Anyone can become a self-employed financial success, and social media business guru Martin Dasko has been spreading that message since the early 2000s. His blog, Studenomics, has been helping millennial audiences “achieve Financial Freedom in [their] 20s” for over a decade. “I’ve always wanted to share my story,” Dasko reveals, “and convince other people that they could go into business for themselves.”
Martin started his blog during college to share his journey toward financial independence. Pre-Myspace, blogging was the Internet’s revolutionary social platform. As a twentysomething in the business of social media before social media existed, Martin had to get with the times—many times. “Not everyone wants to read the blog,” Dasko laughs, “so I’ve expanded. I’m producing regular content for my podcast and YouTube series. I’ve written e-books. Of course, I have Facebook, Twitter and Instagram. I’m currently working on an online course.”
The Internet can be a great networking and marketing tool, but it can also swallow a life whole; there aren’t established “best practices” for social media usage, and overindulgence is normalized. “Millennials have to produce results,” Dasko insists. “Too many people talk, and share memes, and post inspirational quotes and check-in at the gym. There’s no results. It’s easy to be busy all day.”You can’t lead a successful social media business if you’re getting high on your own supply!
Alex Phillips founded Streamline Seattle after 10 years of interior design experience in New York and L.A. convinced her she could offer a more affordable service to clients. She operates out of The Riveter, an all-women entrepreneur co-working space. Her Seattle-based company offers a broad suite of in-home services, including interior design, personal assistance, home organization and general help.
Phillips fondly recalls her early jitters about jumping into a social media-heavy field: “I used to worry, like, is this a real job? Family, friends…I had to tune everyone out.” Social media businesses create online personalities that engage customers, and must show they relate to their customers on a personal level.“Organizing your home is expensive and emotional,” Phillips notes. “My whole organization provides a lightness, and so we set that precedent with social media. The natural tool is humor. It makes them feel normal—like, this person isn’t going to look down on me because my life is a mess.”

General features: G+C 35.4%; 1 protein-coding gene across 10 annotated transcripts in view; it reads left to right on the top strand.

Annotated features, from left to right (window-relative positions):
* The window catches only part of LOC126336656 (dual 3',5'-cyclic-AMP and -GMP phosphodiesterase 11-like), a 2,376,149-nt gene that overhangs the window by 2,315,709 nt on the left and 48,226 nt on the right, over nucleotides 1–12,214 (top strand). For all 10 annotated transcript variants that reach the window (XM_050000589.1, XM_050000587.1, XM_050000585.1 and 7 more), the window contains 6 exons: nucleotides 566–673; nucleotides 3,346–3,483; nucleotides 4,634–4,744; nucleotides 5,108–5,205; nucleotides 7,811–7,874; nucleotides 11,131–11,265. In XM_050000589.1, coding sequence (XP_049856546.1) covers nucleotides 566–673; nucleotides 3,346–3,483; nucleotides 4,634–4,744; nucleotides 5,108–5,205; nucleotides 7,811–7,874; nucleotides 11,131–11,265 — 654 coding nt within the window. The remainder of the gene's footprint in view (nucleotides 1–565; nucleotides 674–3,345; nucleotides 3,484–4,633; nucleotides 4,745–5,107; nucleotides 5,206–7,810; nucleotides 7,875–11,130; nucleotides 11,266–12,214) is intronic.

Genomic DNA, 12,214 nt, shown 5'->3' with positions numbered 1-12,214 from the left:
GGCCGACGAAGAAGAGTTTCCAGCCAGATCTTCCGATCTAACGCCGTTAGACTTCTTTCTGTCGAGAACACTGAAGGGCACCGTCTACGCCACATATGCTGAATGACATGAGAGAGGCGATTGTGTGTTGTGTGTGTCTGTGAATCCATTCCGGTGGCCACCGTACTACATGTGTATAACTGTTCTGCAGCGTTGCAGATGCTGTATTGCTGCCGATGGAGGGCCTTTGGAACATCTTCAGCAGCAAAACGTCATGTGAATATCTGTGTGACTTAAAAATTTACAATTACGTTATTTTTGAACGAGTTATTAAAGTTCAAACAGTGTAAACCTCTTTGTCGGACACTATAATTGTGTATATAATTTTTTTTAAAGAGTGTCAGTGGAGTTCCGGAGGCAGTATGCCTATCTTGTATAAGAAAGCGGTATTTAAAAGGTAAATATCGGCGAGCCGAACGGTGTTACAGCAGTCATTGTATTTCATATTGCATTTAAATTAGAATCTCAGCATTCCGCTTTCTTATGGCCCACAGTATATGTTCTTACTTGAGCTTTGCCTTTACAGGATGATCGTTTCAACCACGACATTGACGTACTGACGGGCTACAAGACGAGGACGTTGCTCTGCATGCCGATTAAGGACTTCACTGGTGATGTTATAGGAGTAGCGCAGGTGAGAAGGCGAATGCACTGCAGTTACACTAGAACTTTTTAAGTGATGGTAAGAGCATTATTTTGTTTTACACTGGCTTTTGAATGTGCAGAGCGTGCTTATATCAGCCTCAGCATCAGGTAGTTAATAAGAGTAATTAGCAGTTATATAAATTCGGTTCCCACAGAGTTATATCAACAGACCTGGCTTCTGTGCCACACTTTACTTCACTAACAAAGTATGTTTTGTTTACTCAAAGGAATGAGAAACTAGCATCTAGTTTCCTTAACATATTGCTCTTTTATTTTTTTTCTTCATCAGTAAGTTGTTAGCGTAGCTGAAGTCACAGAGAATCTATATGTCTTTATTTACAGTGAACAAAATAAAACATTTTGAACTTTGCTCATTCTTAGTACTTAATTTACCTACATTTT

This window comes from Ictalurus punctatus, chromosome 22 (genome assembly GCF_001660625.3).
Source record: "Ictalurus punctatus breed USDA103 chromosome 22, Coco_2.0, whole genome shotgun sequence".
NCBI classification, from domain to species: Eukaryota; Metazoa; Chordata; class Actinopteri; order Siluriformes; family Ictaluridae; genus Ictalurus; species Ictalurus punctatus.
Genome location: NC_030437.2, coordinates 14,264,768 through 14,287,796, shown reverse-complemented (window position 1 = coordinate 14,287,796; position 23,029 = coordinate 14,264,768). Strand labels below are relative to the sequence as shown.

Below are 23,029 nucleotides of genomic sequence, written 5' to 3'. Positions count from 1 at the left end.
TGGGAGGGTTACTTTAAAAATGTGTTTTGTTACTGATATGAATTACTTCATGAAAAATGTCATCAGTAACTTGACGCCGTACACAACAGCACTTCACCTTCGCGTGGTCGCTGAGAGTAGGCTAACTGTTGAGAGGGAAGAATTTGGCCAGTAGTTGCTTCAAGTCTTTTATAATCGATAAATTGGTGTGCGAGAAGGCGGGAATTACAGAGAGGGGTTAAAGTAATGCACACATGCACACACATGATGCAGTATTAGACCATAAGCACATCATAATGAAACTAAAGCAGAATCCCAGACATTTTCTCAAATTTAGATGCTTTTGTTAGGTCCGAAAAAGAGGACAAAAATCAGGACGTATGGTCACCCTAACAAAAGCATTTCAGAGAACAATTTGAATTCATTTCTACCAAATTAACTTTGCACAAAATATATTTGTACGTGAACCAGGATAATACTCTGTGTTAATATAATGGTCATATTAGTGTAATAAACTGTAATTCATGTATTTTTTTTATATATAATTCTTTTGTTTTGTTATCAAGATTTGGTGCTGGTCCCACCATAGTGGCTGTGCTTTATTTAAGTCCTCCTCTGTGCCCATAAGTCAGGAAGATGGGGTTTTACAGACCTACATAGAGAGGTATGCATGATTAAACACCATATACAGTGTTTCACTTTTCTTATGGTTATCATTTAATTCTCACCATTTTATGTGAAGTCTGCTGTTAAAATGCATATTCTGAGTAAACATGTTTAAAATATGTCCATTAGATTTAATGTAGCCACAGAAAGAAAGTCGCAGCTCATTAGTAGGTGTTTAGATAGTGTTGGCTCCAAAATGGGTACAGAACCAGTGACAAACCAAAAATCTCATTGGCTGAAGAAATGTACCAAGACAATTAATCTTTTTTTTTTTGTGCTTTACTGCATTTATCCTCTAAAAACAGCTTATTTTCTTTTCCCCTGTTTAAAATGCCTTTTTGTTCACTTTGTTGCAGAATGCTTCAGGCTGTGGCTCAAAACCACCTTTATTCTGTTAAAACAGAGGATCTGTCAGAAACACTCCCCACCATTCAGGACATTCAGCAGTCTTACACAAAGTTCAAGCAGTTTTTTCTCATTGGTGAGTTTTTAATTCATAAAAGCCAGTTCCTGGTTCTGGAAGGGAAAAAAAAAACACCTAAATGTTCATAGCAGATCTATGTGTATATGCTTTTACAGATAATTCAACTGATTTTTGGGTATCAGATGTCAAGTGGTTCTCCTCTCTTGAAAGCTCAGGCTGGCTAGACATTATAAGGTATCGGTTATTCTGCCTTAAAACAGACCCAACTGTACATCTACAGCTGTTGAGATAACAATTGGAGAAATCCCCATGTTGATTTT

In the future, millennials will have more business acumen than any generation previously. Now is a great time for millennials to join in on self-employment; “Internet-savvy” is an ideal skill set to start with. In the age of technology, there’s never a bad time to start hustling. “Do you!” encourages Phillips. “Don’t give a fuck about anything you are told to do. If you’re going to chase something inauthentic, you’re on a bad path to unhappiness. Be clear with yourself about who you are at your core—and get moving!”
How to Start Your Own Business
The following is Martin Dasko’s “American Pie” strategy for a business startup. I used this strategy in 2014 to move across the country to somewhere completely unknown and start my own company, which now employs me full-time. It really works. Your biggest obstacles are “no” and “can’t.”
- Dream up a specific service you think you can offer—tutoring, financial advice, coding, etc.
- Think of where you can find people who might be willing to buy this service.
- Forget market research; charge any price you deem fitting.
- Find someone willing to pay you.
- Over-deliver on the service and ask for a referral.
- Congrats! You are in business. The scariest part (outside of tax season) is over. If you make it this far, you can make it all the way to self-employment.